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See also: Cookie

Contents

EnglishEdit

 
English Wikipedia has an article on:
Wikipedia

PronunciationEdit

Etymology 1Edit

Borrowed from Dutch koekje (possibly through dialectal variation koekie), diminutive of koek (cake), from Proto-Germanic *kōkô (compare Low German Kook, German Kuchen). More at cake. Not related to cook.

Alternative formsEdit

 
Chocolate-chip cookies (both US and UK).
 
Soft cookies (both US and UK) which do not have chips, fruit or nuts in them.
 
Layered chocolate cookies (US only).

NounEdit

cookie (plural cookies)

  1. (Canada, US) A small, flat, baked good which is either crisp or soft but firm.
  2. (Britain) A sweet baked good (as in the previous sense) which (usually) has chocolate chips, fruit, nuts, etc. baked into it.
  3. (Scotland) A bun.
  4. (computing, Internet) An HTTP cookie, web cookie.
  5. (computing) A magic cookie.
  6. (dated, possibly offensive) A young, attractive woman.
  7. (slang, vulgar) The female genitalia.
    • 2009, T. R. Oulds, Story of Many Secret Night, Lulu.com (2010), →ISBN, unnumbered page:
      Her legs hung over the edge and the large towel covered just enough of her lap to hide her 'cookie'.
    • 2010, Lennie Ross, Blow me, Lulu.com (2010), →ISBN, page 47:
      If she wanted to compete in this dog-eat-pussy world, she had to keep up her personal grooming, even if it meant spreading her legs and letting some Vietnamese woman rip the hair off her cookie every other week.
    • 2014, Nicki Minaj, "Anaconda" (Clean Version), The Pinkprint:
      Cookie put his butt to sleep, now he callin' me Nyquil.
Usage notesEdit
  • In North America, a biscuit is a small, soft baked bread similar to a scone but not sweet. In the United Kingdom, a biscuit is a small, crisp or firm, sweet baked good — the sort of thing which in North America is called a cookie. (Less frequently, British speakers refer to crackers as biscuits.) In North America, even small, layered baked sweets like Oreos are referred to as cookies, while in the UK, only those biscuits which have chocolate chips, nuts, fruit, or other things baked into them are also called cookies.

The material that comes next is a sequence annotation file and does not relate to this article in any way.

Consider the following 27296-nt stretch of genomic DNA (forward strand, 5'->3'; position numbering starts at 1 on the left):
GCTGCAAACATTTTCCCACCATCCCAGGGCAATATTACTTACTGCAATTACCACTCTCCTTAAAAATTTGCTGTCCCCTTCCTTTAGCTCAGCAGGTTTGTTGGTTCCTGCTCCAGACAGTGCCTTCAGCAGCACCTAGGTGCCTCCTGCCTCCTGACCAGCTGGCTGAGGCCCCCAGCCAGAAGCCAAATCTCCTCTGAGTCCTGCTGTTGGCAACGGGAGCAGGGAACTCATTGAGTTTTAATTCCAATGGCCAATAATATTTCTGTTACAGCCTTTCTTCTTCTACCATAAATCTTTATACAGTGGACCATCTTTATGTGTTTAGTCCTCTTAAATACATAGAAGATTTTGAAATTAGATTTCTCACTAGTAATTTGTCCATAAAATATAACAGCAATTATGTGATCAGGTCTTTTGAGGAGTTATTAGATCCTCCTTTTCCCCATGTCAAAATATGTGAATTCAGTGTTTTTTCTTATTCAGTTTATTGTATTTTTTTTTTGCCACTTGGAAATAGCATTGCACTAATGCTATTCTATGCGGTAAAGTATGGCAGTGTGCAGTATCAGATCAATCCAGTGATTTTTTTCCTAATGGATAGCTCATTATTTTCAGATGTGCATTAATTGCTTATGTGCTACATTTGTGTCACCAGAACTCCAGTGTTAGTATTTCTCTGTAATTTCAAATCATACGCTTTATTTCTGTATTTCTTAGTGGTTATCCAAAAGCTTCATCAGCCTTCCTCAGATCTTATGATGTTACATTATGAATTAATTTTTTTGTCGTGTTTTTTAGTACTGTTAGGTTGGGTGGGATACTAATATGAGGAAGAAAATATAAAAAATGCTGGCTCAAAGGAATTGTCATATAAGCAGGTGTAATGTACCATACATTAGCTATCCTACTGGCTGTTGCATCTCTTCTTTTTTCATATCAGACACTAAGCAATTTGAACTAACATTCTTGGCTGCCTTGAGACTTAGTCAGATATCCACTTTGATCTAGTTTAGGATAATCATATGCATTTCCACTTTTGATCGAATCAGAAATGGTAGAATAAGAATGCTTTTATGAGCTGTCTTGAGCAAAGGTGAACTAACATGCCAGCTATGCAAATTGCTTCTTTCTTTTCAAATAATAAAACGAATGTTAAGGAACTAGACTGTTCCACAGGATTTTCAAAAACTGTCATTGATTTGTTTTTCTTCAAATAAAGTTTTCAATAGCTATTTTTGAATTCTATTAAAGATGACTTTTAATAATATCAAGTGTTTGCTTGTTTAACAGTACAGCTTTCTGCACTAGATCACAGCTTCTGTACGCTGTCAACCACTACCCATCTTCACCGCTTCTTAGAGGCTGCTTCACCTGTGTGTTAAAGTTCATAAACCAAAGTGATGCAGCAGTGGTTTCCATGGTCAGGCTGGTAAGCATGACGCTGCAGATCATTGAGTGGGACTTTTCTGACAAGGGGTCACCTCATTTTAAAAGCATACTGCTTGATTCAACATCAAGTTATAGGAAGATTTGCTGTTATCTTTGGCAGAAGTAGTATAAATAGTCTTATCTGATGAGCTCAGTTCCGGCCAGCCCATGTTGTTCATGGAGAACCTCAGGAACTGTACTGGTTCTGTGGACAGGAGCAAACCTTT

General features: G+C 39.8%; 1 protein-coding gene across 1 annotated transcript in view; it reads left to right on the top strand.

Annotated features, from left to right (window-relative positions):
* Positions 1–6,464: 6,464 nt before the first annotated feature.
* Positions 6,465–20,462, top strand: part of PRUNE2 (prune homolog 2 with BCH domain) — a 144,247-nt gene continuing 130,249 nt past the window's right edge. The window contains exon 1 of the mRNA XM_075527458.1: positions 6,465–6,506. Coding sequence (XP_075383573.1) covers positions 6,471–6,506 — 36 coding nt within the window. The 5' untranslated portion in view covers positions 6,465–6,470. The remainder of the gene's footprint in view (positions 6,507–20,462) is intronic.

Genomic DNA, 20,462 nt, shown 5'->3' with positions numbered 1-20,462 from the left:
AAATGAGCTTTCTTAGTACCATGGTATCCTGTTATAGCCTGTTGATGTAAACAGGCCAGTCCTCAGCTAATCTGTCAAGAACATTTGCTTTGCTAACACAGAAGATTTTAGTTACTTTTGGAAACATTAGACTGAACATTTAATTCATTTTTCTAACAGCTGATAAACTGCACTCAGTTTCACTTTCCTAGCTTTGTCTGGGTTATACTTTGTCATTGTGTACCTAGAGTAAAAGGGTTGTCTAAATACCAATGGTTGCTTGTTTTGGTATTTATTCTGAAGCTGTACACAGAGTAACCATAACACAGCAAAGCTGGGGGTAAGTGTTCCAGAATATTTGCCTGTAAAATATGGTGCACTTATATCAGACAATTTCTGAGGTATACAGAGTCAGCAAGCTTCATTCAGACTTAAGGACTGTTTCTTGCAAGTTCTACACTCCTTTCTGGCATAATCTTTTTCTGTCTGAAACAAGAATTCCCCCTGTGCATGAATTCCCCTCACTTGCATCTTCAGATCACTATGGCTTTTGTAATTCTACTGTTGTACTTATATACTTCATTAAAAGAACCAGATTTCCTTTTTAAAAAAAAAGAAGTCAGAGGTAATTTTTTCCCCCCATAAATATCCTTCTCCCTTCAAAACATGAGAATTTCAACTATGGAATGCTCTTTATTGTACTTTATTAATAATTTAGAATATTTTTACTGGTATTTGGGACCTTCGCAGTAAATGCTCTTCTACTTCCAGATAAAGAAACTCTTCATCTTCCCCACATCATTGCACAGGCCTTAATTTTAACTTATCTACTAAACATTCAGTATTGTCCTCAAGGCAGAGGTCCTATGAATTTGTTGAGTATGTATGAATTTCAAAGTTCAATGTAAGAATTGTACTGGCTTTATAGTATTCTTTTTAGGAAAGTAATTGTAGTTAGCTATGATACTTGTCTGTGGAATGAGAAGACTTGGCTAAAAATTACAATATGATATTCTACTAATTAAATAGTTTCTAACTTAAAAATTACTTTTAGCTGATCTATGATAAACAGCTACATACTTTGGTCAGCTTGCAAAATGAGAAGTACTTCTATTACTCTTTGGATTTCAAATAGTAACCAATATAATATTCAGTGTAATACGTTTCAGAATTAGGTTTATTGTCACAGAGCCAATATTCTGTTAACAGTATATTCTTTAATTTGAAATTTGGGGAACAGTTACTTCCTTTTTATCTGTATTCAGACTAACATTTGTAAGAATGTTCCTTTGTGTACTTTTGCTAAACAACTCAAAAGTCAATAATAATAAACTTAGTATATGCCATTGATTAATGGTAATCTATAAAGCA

• Throughout the English-speaking world, thin, crispy, salty or savoury baked breads like these are called crackers, while thin, crispy, sweet baked goods like these and these are wafers.
  • Both the US and the UK distinguish crackers, wafers and cookies/biscuits from cakes: the former are generally hard or crisp and become soft when stale, while the latter is generally soft or moist and becomes hard when stale.
SynonymsEdit
HyponymsEdit
Derived termsEdit
Related termsEdit
TranslationsEdit

VerbEdit

cookie (third-person singular simple present cookies, present participle cookieing, simple past and past participle cookied)

  1. (computing, transitive) To send a cookie to (a user, computer, etc.).

See alsoEdit

Etymology 2Edit

NounEdit

cookie (plural cookies)

  1. (slang) A cucoloris.

CatalanEdit

NounEdit

cookie m (plural cookies)

  1. (computing) cookie

DutchEdit

 
Dutch Wikipedia has an article on:
Wikipedia nl

EtymologyEdit

From English cookie, in turn from Dutch koekje.

PronunciationEdit

NounEdit

cookie n (plural cookies, diminutive cookietje n)

  1. (computing) cookie

FrenchEdit

 
French Wikipedia has an article on:
Wikipedia fr

EtymologyEdit

Borrowed from English cookie.

PronunciationEdit

NounEdit

cookie m (plural cookies)

  1. (France) cookie (American-style biscuit)
  2. (computing) cookie

PolishEdit

EtymologyEdit

Borrowed from English cookie.

NounEdit

cookie n (plural cookies)

  1. cookie, a packet of information sent by a server to browser

SynonymsEdit


PortugueseEdit

EtymologyEdit

Borrowed from English cookie.

NounEdit

cookie m (plural cookies)

  1. (Internet) cookie (data sent from a website and stored in a user's web browser while the user is browsing that website)
  2. an American-style cookie (small, flat baked good)

SpanishEdit

EtymologyEdit

Borrowed from English cookie.

NounEdit

cookie m (plural cookies)

  1. (Internet) cookie, HTTP cookie